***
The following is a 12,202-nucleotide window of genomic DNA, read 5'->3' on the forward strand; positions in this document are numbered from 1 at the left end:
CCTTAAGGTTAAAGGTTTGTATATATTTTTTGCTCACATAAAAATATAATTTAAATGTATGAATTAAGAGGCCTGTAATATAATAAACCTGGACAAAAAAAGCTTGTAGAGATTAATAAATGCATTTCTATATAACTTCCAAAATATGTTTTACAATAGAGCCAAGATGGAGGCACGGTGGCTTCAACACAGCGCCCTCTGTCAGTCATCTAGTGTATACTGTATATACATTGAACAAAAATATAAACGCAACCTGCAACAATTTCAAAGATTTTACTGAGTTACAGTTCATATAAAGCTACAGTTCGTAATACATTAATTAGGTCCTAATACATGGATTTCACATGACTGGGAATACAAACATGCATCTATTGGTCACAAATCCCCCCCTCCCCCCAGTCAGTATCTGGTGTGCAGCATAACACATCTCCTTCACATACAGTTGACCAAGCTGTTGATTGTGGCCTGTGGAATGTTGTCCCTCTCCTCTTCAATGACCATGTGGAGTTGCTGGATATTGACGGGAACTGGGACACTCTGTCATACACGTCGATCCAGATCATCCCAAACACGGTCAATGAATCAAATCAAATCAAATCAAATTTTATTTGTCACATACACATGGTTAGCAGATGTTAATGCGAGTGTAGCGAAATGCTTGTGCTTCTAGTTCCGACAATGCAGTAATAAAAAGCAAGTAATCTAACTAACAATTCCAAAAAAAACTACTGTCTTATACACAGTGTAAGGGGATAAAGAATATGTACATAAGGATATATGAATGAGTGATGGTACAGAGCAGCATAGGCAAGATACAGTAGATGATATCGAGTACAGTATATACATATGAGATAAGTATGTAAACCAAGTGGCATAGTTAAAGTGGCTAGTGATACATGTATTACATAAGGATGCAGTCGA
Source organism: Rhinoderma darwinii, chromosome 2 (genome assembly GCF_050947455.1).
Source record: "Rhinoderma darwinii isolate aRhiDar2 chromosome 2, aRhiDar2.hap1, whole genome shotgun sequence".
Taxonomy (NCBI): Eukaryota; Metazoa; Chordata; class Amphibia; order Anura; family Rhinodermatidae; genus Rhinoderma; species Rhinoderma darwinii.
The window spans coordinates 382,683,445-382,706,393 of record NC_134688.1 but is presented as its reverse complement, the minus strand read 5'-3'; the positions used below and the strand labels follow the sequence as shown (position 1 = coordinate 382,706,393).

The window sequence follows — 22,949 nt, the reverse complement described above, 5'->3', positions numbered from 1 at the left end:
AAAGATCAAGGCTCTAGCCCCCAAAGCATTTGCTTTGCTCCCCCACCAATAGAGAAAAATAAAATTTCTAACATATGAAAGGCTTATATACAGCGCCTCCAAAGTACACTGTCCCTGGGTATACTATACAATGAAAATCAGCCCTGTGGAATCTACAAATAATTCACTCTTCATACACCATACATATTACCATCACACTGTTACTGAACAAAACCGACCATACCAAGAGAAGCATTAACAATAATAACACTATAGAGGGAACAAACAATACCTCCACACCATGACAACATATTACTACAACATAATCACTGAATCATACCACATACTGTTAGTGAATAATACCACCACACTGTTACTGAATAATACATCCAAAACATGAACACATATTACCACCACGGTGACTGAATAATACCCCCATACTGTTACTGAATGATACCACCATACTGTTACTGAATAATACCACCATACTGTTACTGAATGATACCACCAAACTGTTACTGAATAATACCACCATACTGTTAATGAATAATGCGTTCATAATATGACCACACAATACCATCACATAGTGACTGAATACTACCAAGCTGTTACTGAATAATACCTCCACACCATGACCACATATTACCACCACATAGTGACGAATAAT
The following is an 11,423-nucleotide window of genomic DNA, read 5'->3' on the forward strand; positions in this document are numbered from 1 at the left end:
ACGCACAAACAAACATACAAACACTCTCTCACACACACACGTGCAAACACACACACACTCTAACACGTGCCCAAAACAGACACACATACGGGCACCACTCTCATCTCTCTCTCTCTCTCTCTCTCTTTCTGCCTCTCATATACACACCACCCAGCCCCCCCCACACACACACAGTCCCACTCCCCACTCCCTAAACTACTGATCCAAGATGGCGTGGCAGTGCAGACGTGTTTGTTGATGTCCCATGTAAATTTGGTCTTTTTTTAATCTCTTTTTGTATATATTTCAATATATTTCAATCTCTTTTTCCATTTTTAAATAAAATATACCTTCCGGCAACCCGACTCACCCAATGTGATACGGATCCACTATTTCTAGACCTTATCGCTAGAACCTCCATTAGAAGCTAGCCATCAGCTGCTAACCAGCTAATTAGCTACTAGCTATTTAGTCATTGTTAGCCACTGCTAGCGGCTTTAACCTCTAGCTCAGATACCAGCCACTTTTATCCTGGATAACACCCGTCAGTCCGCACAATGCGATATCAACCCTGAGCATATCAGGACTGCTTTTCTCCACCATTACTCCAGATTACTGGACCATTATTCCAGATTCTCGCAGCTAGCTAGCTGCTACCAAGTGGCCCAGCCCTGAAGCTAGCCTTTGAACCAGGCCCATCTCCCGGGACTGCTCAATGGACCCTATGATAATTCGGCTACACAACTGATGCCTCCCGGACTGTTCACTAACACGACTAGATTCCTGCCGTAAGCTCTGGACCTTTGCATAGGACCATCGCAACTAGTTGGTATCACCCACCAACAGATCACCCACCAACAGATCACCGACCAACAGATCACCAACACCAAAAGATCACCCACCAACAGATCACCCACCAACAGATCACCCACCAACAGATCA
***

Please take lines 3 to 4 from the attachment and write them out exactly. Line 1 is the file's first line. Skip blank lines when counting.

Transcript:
Source organism: Rhinoderma darwinii, chromosome 2 (genome assembly GCF_050947455.1).
Source record: "Rhinoderma darwinii isolate aRhiDar2 chromosome 2, aRhiDar2.hap1, whole genome shotgun sequence".